How To Market the C-Word

If there’s anything I love more than a salted chilli chicken snack box, it’s a good old piece of reactive marketing.

Brands use reactive marketing as a way of engaging their audience with spur of the moment content and advertisements responding to real-time events, news, topics, TV shows, hashtags and threads. It’s a way to appear relevant, relatable and humorous. Although generally successful in getting people talking and your brand noticed, it’s a tricky business in terms of having a limited time to create the content before its irrelevant, and the risk of offending the generation of snowflakes, whom I refuse to identify with. The fallout from a bad piece of reactive marketing can cause a lot of damage to a brand’s reputation and often they would have been better of just remaining silent… but that’s no craic. We all love a bit of controversy.

It’s no shock that the only real-time event that most brands are responding to right now is COVID-19. As the pandemic, unfortunately, continues to spread brands are thinking of creative ways to encourage us to partake in social distancing, stay indoors and wash our hands, MORE OFTEN! Please don’t tell me you ever ever ever need to be reminded to wash your hands, you detty pig. Here are a few of my faves.

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Netflix #YouShouldveStayedAtHome

A reactive marketing masterpiece if you ask me. I found this piece as I was scrolling through twitter a few weeks ago and it was a breath of fresh air amongst upsetting coronavirus updates, pessimistic tweets *unfollow* and reminders that there are still people who think it’s okay to bounce around households and see their friends. Did ye not hear what Boris said.

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The campaign had the aim to encourage people to stay at home by creating Billboards and Adshels with spoilers from Netflix shows including Money Heist, Love is Blind and Stranger Things with the tag line “You Should’ve Stayed at Home.” I was disappointed to see that it wasn’t actually real and was actually an idea by a duo from an advertising school in Miami who created the concept as a marketing suggestion for Netflix. I did see some comments where people were infuriated at the thought of seeing a spoiler for their favourite Netflix show when they were on their way to essential work or to get essential supplies. Which is a fair point. But how amazing if those who are not following guidelines, acting like they are above the law and are single handily decreasing the chances of us seeing our loved ones, or having pints with our mates anytime soon had their favourite binge of the moment ruined. Karma. SPOILER ALERT: if you have a life and didn’t binge Love is Blind in 3 days please look away now.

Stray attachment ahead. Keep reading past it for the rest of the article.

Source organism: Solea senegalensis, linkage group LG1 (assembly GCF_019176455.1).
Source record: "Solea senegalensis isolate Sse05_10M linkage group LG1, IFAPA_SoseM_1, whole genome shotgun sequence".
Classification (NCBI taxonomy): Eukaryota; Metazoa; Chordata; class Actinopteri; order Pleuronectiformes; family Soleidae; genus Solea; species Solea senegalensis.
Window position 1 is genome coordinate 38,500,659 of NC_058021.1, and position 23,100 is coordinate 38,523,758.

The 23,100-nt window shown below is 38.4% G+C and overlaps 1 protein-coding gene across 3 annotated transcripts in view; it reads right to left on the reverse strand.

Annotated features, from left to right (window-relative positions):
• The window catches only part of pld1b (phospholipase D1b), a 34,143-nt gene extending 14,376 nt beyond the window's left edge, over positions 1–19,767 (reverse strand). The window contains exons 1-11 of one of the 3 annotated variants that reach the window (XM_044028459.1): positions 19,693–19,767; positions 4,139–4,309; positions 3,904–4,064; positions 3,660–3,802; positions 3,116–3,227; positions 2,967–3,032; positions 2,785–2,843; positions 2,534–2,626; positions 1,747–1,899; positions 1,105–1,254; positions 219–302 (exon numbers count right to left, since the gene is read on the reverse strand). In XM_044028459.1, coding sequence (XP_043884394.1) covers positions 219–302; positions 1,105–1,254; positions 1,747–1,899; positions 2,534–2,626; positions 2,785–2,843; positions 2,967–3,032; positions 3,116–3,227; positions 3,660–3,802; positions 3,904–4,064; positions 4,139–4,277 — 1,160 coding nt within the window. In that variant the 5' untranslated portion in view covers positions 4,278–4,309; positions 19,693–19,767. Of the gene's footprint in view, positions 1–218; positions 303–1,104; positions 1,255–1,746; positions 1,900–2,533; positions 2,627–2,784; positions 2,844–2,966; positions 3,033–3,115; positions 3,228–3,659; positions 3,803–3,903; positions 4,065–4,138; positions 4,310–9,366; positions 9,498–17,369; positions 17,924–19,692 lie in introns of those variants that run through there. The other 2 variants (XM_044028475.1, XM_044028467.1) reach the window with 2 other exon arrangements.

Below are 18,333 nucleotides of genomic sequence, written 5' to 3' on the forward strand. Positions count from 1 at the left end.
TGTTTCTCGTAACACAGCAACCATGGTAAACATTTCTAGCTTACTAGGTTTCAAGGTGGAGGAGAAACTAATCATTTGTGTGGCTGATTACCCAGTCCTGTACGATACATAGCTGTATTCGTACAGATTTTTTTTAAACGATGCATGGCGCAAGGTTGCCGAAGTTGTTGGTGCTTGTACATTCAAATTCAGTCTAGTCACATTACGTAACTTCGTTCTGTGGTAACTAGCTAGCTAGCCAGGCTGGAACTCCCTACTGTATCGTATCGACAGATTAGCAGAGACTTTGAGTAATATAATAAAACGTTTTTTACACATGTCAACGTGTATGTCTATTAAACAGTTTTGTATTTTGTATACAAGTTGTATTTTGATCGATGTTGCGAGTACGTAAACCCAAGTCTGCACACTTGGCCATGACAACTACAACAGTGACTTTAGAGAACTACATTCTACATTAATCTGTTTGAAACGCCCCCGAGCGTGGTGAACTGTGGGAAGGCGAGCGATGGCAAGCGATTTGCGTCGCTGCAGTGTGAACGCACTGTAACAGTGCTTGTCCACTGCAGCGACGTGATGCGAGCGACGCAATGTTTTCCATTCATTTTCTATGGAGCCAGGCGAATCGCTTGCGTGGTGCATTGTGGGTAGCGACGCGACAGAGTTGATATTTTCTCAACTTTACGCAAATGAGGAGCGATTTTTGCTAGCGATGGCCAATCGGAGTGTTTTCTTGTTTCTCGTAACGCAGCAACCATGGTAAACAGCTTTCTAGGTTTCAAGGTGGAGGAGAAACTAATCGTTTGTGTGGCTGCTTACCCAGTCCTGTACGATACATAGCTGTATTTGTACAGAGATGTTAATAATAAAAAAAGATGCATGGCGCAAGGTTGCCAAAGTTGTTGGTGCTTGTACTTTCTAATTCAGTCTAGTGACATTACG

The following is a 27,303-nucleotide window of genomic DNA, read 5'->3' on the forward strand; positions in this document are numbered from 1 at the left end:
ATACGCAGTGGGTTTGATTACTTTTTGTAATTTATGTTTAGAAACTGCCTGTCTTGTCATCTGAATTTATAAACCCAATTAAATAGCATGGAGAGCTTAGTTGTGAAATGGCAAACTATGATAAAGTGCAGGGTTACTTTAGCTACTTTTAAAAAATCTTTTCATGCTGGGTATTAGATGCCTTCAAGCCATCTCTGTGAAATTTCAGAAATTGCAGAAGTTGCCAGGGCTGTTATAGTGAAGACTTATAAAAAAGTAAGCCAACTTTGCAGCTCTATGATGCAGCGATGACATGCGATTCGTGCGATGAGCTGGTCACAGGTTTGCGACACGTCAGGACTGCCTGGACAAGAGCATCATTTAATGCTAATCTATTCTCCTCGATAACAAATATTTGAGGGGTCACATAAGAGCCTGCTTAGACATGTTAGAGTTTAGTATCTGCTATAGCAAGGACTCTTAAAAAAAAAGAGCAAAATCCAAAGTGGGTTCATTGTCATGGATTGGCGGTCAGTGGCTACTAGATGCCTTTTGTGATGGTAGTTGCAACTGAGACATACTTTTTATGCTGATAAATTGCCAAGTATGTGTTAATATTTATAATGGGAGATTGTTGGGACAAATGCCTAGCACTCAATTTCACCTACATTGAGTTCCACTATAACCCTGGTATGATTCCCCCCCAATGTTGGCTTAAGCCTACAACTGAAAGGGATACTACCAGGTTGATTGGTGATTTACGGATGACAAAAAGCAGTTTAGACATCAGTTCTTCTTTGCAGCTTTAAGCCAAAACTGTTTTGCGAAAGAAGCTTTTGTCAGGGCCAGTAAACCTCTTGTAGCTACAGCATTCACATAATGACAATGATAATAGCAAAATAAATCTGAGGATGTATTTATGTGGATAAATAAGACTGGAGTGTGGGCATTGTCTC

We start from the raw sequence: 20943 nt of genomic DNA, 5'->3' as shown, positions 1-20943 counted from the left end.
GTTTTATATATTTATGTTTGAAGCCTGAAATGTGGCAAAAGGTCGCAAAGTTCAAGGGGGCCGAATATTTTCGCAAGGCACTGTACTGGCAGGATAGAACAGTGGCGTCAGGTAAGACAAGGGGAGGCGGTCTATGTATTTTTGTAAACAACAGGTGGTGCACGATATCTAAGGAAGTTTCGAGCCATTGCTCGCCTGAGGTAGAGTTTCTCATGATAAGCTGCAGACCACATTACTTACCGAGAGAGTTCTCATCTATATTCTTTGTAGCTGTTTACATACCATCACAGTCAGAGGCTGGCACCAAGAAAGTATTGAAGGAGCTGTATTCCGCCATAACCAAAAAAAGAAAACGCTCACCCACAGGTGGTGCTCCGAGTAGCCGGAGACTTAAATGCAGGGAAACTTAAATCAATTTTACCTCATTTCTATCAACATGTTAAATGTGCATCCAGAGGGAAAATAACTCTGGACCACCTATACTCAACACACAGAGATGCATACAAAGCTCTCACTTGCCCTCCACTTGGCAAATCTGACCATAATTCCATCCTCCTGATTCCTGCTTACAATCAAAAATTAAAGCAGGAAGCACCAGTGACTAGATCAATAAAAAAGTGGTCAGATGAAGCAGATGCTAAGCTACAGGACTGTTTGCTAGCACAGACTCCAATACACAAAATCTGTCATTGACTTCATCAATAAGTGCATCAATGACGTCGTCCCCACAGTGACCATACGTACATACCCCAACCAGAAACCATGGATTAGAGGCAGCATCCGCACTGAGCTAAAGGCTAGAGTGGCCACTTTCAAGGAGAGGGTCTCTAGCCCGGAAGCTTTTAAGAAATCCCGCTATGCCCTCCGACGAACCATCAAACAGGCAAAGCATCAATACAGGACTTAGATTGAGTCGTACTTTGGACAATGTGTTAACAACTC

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Guinness #StayAtHome

Copywriter Luke O’Reillys created this piece of advertising as part of a One Minute brief challenge and Guinness loved it. They’ve fully credited the creator Luke and have used it as their way of encouraging people to stay at home during this time. I love the simplicity of it. Guinness also created a pretty emotional video in light of St. Patrick’s celebrations being cancelled across the world. Anyone else still pure devastated about this btw?

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The Guinness team collected clips of Guinness and St. Patricks day celebrations over the years and told us all that although we can’t celebrate together this year, we must stick together during this pretty tough time and, “Don’t worry, we’ll march again.” How emotional. I don’t even drink Guinness but I want a Guinness.